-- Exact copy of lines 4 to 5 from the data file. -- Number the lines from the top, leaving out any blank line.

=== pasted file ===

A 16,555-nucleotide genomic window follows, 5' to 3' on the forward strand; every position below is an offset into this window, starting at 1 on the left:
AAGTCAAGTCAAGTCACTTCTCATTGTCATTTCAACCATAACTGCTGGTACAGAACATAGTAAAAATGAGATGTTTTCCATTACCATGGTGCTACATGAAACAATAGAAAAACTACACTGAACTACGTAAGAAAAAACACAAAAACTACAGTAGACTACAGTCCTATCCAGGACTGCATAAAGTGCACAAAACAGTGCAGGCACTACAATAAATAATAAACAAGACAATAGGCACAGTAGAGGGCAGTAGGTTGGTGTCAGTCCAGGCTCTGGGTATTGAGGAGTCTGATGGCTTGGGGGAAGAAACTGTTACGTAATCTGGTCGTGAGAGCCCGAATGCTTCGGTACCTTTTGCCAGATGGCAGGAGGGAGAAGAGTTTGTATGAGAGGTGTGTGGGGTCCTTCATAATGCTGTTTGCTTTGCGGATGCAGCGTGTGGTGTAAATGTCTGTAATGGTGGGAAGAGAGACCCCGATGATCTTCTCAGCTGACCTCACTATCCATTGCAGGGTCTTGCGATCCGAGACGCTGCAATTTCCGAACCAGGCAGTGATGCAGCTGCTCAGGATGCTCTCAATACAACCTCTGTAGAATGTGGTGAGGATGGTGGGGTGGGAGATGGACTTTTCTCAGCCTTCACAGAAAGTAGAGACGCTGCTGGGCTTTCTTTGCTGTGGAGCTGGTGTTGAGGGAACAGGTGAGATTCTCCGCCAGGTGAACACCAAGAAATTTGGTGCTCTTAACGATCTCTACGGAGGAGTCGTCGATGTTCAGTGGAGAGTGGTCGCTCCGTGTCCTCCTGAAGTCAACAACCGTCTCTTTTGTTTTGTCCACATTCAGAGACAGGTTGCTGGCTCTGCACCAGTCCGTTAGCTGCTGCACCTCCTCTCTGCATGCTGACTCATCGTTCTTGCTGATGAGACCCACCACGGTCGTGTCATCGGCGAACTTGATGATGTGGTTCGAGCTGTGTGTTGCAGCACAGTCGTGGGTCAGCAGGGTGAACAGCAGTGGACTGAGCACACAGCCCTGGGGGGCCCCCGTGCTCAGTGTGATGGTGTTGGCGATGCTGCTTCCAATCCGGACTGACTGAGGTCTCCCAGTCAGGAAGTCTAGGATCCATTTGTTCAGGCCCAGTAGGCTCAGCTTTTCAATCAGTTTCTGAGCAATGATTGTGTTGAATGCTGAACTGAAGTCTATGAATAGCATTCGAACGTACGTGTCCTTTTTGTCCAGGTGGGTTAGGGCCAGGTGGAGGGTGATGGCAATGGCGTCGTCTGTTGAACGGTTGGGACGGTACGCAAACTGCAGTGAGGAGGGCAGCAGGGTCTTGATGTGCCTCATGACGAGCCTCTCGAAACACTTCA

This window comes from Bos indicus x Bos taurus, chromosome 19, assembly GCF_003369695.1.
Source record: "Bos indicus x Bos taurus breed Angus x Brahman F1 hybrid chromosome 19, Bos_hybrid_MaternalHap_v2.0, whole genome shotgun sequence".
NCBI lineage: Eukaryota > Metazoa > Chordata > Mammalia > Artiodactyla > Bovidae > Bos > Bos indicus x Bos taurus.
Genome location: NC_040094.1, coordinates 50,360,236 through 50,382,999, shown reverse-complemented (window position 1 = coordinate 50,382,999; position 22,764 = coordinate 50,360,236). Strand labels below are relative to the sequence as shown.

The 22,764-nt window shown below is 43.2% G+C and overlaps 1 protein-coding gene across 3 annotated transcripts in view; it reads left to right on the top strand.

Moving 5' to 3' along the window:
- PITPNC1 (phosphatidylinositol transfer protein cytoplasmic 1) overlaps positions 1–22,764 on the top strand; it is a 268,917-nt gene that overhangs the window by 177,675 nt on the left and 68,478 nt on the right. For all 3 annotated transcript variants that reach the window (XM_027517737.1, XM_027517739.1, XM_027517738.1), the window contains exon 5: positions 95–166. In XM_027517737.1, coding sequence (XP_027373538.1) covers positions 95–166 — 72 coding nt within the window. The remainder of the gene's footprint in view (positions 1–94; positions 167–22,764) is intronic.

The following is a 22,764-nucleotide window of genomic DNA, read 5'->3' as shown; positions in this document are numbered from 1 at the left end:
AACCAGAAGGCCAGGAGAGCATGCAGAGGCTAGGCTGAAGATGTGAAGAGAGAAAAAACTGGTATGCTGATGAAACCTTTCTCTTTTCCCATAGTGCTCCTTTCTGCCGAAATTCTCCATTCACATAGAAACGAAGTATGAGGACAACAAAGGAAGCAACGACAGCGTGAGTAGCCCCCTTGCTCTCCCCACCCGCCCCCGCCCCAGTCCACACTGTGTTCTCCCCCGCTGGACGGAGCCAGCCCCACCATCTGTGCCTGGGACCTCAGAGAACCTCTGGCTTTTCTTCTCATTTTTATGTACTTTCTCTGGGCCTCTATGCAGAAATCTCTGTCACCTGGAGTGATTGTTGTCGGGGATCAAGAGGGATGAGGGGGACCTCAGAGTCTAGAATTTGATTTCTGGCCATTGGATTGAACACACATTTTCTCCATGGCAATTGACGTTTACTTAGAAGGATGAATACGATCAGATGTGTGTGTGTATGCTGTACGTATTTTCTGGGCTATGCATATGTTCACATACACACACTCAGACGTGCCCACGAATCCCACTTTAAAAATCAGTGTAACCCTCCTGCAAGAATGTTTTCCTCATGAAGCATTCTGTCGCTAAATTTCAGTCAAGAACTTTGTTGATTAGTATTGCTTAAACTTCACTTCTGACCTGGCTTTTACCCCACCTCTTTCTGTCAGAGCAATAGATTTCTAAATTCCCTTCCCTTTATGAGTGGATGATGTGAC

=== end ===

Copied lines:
Source record: "Bos indicus x Bos taurus breed Angus x Brahman F1 hybrid chromosome 19, Bos_hybrid_MaternalHap_v2.0, whole genome shotgun sequence".
NCBI lineage: Eukaryota > Metazoa > Chordata > Mammalia > Artiodactyla > Bovidae > Bos > Bos indicus x Bos taurus.